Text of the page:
February was a memorable month for 38-year old James Isbister, who hit the headlines across Britain by catching a huge ling weighing in at more than 67 pounds. The fish was almost than six feet long, almost as long, in fact, as James himself! His surprising catch exceeded the previous British record by around ten pounds. You may have seen or heard him talking about it on BBC Radio 4 or on BBC television and there's more about his experience, including an interview, on the BBC Shetland website.
Despite James' modesty, it sounds as though the battle to land the ling, in the waters off the Muckle Flugga rock, was an epic one. It's fitting that, after a spell in his mum's freezer, he has decided to donate it to the national Science Museum.
Bristows strike gold in Scottish cross-country championships
Brother and sister Katie and Bobby Bristow, who live in Lerwick, pulled off a remarkable double in the recent Scottish cross-country championships. Both were awarded gold medals after excellent performances by their respective teams. Katie has been competing in these events for several years, but this was her best-ever performance and it bodes well for her next competition, which will be in Birmingham in March.
Bobby is also a keen runner and has a Shetland half-marathon title under his belt. He finished third in his team. Both brother and sister were competing in the under-20 category.
The Bristows' success underlines, once again, the strength of the Shetland sporting community, underpinned by facilities such as those at Clickimin in Lerwick, which are of a quality seldom to be found elsewhere in Britain.
App designed in Shetland takes Facebook by storm
A Facebook app created by a Shetland-based marketing firm which asks people about which music albums they own has generated an astonishing level of worldwide interest.
Andrew Irvine of CU Marketing Ltd created a website entitled 'Influential Albums', but never imagined that it would go viral in the way that it has. He began by making up a list of 100 albums and created an app where people could say which of them they owned. The original list was made up of some of his favourite albums and a few others picked up from various lists on the internet. "The only relevant website domain name I could find was www.influentialalbums.com, so I just went with it", he says.
Andrew freely admits that he's no expert when it comes to music. "For me, the whole point of doing this was to learn more about Facebook apps." He had no idea of the heated online debate that it would create. He found some of the comments on blog sites very amusing. "There was one that said the development must have taken some 'big marketing bucks' and a couple of people said that the app 'must have been created by the director of HMV to clear some old albums'. Little did they know that the total 'marketing bucks' spent was £8.14 and it was just me improving my knowledge on developing Facebook apps."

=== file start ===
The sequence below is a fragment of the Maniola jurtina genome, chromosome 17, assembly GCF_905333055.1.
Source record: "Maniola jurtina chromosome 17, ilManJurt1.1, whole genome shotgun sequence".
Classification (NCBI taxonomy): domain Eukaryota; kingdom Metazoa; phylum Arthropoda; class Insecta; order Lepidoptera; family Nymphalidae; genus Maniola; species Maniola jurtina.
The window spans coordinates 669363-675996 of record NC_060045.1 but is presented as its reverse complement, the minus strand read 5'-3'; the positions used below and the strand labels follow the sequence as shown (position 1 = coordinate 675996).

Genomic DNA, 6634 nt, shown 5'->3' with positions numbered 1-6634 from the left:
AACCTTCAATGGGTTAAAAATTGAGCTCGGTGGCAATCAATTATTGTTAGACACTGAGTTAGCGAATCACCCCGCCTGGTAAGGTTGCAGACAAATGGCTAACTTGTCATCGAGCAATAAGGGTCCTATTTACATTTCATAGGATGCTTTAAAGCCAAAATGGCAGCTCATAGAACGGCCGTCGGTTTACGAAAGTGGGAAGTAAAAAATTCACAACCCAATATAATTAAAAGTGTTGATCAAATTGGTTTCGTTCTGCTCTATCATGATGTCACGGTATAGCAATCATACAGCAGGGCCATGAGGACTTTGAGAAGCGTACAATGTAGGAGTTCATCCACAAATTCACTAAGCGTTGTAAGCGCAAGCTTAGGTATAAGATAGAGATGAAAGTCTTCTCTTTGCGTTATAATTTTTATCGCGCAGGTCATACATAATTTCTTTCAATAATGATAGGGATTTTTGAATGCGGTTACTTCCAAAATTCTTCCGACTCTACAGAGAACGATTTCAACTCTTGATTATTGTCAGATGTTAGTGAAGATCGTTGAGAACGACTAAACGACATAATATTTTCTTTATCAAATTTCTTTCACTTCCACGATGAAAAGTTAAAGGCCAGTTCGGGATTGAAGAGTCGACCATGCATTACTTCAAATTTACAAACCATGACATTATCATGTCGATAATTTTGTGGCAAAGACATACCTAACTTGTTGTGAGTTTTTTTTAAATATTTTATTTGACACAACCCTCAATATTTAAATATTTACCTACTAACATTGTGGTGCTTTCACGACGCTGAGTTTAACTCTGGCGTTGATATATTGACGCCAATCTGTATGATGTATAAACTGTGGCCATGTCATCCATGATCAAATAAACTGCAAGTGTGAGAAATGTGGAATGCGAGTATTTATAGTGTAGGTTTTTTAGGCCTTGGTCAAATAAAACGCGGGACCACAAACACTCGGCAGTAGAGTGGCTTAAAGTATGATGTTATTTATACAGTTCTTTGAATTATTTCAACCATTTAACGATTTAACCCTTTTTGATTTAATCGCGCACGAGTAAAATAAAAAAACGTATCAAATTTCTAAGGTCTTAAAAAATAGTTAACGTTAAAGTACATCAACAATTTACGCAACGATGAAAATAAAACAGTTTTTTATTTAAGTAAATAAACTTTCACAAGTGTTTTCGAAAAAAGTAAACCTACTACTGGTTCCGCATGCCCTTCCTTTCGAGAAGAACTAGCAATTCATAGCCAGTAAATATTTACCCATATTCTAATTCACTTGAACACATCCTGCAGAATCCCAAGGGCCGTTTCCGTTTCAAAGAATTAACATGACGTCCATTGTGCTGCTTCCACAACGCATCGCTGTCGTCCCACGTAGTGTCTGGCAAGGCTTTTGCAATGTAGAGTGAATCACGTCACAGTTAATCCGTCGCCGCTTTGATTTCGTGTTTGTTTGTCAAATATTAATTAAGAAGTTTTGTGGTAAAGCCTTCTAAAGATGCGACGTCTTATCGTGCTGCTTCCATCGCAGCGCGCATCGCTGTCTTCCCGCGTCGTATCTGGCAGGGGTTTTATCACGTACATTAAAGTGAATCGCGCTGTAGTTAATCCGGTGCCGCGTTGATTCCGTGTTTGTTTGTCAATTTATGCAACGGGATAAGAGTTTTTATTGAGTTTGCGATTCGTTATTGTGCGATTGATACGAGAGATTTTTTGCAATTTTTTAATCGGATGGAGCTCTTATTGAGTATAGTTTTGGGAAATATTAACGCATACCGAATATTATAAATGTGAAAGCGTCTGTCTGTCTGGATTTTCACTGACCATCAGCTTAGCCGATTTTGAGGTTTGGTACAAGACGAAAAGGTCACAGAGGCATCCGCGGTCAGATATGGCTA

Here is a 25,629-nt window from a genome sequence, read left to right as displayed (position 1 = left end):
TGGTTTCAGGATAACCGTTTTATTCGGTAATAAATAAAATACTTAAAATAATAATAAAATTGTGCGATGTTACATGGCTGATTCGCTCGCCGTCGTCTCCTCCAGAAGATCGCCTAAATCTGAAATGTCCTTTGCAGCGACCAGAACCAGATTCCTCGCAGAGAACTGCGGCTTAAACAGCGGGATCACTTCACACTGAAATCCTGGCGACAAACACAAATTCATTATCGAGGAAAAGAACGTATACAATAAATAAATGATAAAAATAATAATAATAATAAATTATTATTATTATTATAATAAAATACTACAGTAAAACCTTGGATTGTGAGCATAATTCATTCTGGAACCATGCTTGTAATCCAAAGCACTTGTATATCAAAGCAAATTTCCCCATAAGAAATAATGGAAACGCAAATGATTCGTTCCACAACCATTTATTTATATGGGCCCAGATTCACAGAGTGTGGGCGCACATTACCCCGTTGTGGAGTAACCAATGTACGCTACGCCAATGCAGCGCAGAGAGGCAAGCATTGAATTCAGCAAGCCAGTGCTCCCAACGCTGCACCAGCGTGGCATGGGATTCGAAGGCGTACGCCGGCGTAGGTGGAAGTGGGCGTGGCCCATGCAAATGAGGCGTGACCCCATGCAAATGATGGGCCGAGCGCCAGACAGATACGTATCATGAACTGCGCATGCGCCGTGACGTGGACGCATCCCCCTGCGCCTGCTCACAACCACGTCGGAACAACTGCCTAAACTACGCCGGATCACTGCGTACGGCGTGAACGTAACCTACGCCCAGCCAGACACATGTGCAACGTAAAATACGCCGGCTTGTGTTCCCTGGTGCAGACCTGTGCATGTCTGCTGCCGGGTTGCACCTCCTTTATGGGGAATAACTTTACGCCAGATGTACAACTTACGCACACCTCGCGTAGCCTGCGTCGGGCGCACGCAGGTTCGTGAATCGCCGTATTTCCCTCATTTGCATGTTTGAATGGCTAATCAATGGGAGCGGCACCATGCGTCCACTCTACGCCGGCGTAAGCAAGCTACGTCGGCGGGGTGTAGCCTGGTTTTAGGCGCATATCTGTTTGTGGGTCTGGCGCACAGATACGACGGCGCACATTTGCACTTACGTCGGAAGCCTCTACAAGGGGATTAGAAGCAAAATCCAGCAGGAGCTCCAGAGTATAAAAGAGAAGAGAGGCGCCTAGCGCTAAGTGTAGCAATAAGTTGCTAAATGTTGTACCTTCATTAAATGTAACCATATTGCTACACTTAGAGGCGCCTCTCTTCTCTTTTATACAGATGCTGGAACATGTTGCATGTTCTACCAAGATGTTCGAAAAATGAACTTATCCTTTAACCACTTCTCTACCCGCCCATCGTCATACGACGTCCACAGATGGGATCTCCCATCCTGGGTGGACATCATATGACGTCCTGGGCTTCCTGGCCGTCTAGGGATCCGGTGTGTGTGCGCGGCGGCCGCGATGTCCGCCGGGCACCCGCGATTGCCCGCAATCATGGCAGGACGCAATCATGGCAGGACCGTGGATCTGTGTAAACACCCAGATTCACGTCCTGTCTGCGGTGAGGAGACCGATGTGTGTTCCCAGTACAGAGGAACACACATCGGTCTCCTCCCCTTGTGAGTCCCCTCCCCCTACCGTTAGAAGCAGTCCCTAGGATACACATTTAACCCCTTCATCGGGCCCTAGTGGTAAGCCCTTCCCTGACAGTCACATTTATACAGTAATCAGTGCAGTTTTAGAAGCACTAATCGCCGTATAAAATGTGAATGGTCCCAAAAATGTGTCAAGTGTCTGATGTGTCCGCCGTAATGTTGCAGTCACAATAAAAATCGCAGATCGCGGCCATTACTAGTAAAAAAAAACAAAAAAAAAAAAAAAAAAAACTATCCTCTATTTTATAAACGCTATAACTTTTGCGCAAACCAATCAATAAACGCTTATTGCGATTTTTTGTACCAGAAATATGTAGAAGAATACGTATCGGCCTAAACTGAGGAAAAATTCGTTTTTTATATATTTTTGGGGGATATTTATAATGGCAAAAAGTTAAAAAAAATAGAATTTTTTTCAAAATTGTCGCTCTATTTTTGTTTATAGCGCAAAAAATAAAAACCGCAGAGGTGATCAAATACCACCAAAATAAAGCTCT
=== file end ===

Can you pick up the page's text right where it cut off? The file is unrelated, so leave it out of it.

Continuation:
Since launching the first version of the website that's linked to the app, Andrew has added new features and, on the app's Facebook page, has invited people to suggest albums for inclusion. As a result, the list had grown (at the time of writing) to 150 from its original 100. Many contenders that hadn't made his original list have now been added and some of the original nominees have been dropped. Andrew says: "Hopefully that will appease the music experts who weren't impressed with my choice of music. I think it's turning into a good place for people to find out about music that they've not heard. It has definitely educated me on some interesting albums I hadn't heard of before."
The app has been seen on Facebook tens of millions of times and more than half a million people are using it regularly; and all this was achieved from Andrew's desk in the Shetland village of Bigton.
Skidbladner Longship Finds Permanent Base In Unst
The Viking Unst replica longship, Skidbladner, has been moved to its permanent location, completing another phase in the Viking Unst project.
Unst, Britain's most northerly island, may well have been the Vikings' first landfall in Britain. The island has a higher density of rural Viking sites than anywhere else, including Scandinavia, with the remains of upwards of 60 longhouses. The Viking Unst project was established to increase understanding of Viking Norse settlement. Three longhouses have been excavated and self guided trails allow visitors to explore the sites for themselves at any time of year.
At Haroldswick, there is a reconstruction of a Viking longhouse and the Skidbladner has now been placed alongside it. The Shetland Amenity Trust explains that the Skidbladner is a replica of the